Welcome to Mamoko is the first of the three excellent books in this series.
Apart from initial description of characters the book consitst only of illustrations. But what amazing illustrations they are! The characters are animals, there are city scenes, park scenes, market square, train station, underground, planes, cars, bikes, fire engines, buses. A detective is looking through a magnifying glass, an alien is taking a picture, turtle has a hole in his bag and lost all his apples - now they are scattered throughout all the pages.The illustrations aren't as small and crowded as in "Where is Wally?" (making it more suitable for younger kids too) and there is a sequence, a story to follow from page to page. This is one way you can use this book: choose a character and tell its story through the pages but there are so many more ways: look and find, talk about characters and places, make up stories, describe what's happening.
The book has a lot of details which would make it a bit overwhelming for babies but toddlers will exclaim with excitement many times whilst watching the same page (animals, trains etc.) and listening to the stories you or their older siblings may want to tell them. The older kids will be chatting away and you won't even realize when you start as well.
It is a large (bigger than A4) board book but it doesn't feel very thick and chunky, pages are rather slim (for a board book). It comes to its advantage as your kids will go through it over and over again so it will last.
I would recommend this book together with "Mamoko in the Time of Dragons" and "The World of Mamoko in the Year 3000". They are engaging and kids come back to them time and again.
I bought it for my 5 year old son and he loves it. He is not a real chatterbox but with this book, he can make up a thousand and one stories! I think it's brilliant if you want your kids to tell you stories instead of you reading stories at bed time. Good buy and I would recommend it for young kids.
We bought this for our 2 year old at Christmas and it remains one of her favourite bedtime books, whether she is making up the stories herself or we are. There is so much detail that you are forever finding new things on each page, no matter how many times you've read it! One of those children's books that actually appeals to kids and adults of all ages. Incredibly clever and inspiring. I wish there were more books like this!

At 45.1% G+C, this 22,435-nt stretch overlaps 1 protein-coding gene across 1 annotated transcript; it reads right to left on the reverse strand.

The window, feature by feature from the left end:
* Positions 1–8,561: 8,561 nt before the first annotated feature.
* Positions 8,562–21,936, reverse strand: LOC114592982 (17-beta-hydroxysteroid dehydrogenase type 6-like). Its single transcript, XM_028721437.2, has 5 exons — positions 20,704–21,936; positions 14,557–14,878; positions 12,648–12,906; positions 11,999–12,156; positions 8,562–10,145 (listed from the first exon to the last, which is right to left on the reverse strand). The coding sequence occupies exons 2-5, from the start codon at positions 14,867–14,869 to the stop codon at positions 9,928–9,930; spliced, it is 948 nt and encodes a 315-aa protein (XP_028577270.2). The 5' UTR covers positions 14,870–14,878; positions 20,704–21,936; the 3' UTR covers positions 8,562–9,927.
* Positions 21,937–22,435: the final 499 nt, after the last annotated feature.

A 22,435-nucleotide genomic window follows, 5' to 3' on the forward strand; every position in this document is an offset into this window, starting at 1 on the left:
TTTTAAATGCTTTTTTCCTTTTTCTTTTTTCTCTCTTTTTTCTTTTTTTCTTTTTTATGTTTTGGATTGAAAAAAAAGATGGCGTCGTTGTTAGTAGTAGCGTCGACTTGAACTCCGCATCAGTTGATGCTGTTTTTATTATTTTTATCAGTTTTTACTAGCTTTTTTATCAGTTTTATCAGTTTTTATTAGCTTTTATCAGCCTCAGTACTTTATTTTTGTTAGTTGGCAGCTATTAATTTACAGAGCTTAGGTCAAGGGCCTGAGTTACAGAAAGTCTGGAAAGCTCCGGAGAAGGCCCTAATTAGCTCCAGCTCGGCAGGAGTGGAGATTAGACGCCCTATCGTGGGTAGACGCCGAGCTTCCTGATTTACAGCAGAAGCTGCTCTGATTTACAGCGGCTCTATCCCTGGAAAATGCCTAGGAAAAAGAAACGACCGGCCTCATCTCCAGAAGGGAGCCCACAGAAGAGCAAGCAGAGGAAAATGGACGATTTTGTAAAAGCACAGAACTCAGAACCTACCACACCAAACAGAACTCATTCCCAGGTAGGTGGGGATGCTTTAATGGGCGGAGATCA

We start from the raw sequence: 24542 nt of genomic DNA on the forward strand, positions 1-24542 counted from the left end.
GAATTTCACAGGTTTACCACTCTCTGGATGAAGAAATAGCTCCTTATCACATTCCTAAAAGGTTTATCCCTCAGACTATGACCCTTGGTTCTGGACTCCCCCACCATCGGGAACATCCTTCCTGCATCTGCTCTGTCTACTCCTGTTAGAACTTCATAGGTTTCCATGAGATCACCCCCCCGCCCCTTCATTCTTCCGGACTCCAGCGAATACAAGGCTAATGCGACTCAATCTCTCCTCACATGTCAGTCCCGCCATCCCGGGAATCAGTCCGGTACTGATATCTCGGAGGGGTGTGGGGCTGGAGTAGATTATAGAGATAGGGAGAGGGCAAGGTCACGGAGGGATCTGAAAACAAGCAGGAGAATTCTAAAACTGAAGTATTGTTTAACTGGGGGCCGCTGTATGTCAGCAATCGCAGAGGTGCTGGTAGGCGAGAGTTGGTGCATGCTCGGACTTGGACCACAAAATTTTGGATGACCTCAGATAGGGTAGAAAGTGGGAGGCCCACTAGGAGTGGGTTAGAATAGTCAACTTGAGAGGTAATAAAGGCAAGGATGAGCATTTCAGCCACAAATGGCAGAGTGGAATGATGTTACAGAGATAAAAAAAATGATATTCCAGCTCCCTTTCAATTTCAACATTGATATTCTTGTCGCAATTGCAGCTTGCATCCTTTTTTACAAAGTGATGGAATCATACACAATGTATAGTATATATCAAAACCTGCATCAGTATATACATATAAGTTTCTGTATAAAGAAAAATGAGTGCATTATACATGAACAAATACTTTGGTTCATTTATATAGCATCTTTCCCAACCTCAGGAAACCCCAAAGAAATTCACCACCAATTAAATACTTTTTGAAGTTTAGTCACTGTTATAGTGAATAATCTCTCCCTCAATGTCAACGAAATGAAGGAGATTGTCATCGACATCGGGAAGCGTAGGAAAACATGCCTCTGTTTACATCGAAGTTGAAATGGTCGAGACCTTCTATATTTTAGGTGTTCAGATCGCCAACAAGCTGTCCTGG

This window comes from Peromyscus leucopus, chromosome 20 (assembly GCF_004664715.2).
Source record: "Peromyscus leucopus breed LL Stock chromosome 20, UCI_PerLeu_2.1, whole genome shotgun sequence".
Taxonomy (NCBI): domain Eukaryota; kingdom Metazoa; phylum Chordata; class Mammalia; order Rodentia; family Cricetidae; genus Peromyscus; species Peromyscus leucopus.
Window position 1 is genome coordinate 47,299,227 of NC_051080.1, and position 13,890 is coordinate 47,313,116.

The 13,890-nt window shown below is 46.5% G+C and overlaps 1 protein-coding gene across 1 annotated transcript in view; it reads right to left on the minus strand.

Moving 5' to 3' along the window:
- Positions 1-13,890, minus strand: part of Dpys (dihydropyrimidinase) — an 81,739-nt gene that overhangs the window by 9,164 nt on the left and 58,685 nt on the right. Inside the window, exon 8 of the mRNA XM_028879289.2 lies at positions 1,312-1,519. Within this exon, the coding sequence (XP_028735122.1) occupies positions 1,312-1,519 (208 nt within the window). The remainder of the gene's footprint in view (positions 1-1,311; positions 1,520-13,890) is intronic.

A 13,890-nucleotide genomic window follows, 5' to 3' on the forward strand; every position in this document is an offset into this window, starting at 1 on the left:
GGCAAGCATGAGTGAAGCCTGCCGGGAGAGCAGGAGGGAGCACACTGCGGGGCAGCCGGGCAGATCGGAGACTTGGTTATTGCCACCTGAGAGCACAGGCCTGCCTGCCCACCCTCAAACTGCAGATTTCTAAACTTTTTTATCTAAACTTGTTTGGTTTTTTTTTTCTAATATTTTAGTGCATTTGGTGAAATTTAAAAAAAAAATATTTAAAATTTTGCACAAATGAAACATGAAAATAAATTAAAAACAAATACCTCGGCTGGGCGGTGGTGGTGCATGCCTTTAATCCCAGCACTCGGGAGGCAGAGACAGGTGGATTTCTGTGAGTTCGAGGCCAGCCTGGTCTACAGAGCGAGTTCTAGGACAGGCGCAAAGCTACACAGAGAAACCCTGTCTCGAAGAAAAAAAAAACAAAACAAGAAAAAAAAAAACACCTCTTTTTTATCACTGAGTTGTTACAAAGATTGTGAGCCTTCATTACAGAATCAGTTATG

This book was a great find for my sons aged 5 and 8. The five-year-old enjoys it especially, and picks out characters to either follow on his own or have us narrate the story for him. Except for the character description at the start, there are no words, so we can make up our own story every time. The illustrations are cute.
I don't usually write reviews but I've been recommending this book to anyone who will listen. As a huge fan of children's books and mum of a very distracted 2 year old, I've been hunting for a book like this. It's a perfect way to truly engage and tell stories to each other in your own words.
It's great for a quick "can you find..." type activity or to take longer to follow one character throughout the whole book. It's beautifully illustrated too. I had already bought Richard Scarry and Where's Wally books in the hope of creating an interactive story type experience for the two of us and accidentally stumbled upon this. The other two don't even get a look in from my son.
It's big and chunky but not babyish. I'll definitely be ordering the other titles for his birthday.
Amazing book full of images and multiple stories for your little one! A must buy! Easy to create your own story lines and always something new to point out. beautifully drawn, however I would have prefered non tonal use of colour.
Our daughter loves this book. She wants to read it every night. It trains her memory, her ability to spot details and most of all her imagination. No words, just beutiful pictures. So many ways to tell the story
Amazing. My little boy loves following the various characters around the town. The characters even interact with each other so the separate stories link together. He never tires of the same stories we make up.